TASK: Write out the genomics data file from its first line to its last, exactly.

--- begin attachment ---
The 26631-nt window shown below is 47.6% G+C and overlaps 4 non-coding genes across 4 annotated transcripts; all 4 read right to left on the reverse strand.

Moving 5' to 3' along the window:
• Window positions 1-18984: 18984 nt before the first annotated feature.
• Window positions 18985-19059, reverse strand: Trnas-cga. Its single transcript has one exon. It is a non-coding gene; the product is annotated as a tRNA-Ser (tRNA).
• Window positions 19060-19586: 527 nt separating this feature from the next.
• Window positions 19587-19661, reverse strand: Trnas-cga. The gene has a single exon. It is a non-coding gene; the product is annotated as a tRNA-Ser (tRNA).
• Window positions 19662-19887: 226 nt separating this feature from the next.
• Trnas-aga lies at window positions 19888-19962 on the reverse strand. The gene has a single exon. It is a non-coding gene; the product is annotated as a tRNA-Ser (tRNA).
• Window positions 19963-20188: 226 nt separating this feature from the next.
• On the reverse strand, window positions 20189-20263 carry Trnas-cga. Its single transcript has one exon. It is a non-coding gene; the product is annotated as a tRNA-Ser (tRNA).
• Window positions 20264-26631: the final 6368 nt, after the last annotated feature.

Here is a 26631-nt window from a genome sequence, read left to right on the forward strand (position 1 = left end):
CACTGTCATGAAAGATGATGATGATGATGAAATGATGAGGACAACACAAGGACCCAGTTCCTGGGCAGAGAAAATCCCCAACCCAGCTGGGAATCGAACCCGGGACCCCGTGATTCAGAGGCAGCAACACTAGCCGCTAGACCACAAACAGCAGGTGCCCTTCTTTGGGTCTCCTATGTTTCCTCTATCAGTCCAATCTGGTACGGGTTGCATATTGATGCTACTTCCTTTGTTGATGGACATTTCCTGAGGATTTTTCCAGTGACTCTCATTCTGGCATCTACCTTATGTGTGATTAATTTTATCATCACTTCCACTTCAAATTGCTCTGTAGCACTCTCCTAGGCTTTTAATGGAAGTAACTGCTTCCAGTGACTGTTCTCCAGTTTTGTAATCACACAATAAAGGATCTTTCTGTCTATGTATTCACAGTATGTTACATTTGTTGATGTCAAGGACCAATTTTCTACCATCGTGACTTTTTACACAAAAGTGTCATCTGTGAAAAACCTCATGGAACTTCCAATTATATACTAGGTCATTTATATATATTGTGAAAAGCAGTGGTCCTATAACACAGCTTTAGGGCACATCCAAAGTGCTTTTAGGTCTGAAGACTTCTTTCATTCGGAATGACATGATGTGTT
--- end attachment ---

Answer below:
The 26631-nt window shown below is 47.6% G+C and overlaps 4 non-coding genes across 4 annotated transcripts; all 4 read right to left on the reverse strand.

Moving 5' to 3' along the window:
• Window positions 1-18984: 18984 nt before the first annotated feature.
• Window positions 18985-19059, reverse strand: Trnas-cga. Its single transcript has one exon. It is a non-coding gene; the product is annotated as a tRNA-Ser (tRNA).
• Window positions 19060-19586: 527 nt separating this feature from the next.
• Window positions 19587-19661, reverse strand: Trnas-cga. The gene has a single exon. It is a non-coding gene; the product is annotated as a tRNA-Ser (tRNA).
• Window positions 19662-19887: 226 nt separating this feature from the next.
• Trnas-aga lies at window positions 19888-19962 on the reverse strand. The gene has a single exon. It is a non-coding gene; the product is annotated as a tRNA-Ser (tRNA).
• Window positions 19963-20188: 226 nt separating this feature from the next.
• On the reverse strand, window positions 20189-20263 carry Trnas-cga. Its single transcript has one exon. It is a non-coding gene; the product is annotated as a tRNA-Ser (tRNA).
• Window positions 20264-26631: the final 6368 nt, after the last annotated feature.

Here is a 26631-nt window from a genome sequence, read left to right on the forward strand (position 1 = left end):
CACTGTCATGAAAGATGATGATGATGATGAAATGATGAGGACAACACAAGGACCCAGTTCCTGGGCAGAGAAAATCCCCAACCCAGCTGGGAATCGAACCCGGGACCCCGTGATTCAGAGGCAGCAACACTAGCCGCTAGACCACAAACAGCAGGTGCCCTTCTTTGGGTCTCCTATGTTTCCTCTATCAGTCCAATCTGGTACGGGTTGCATATTGATGCTACTTCCTTTGTTGATGGACATTTCCTGAGGATTTTTCCAGTGACTCTCATTCTGGCATCTACCTTATGTGTGATTAATTTTATCATCACTTCCACTTCAAATTGCTCTGTAGCACTCTCCTAGGCTTTTAATGGAAGTAACTGCTTCCAGTGACTGTTCTCCAGTTTTGTAATCACACAATAAAGGATCTTTCTGTCTATGTATTCACAGTATGTTACATTTGTTGATGTCAAGGACCAATTTTCTACCATCGTGACTTTTTACACAAAAGTGTCATCTGTGAAAAACCTCATGGAACTTCCAATTATATACTAGGTCATTTATATATATTGTGAAAAGCAGTGGTCCTATAACACAGCTTTAGGGCACATCCAAAGTGCTTTTAGGTCTGAAGACTTCTTTCATTCGGAATGACATGATGTGTT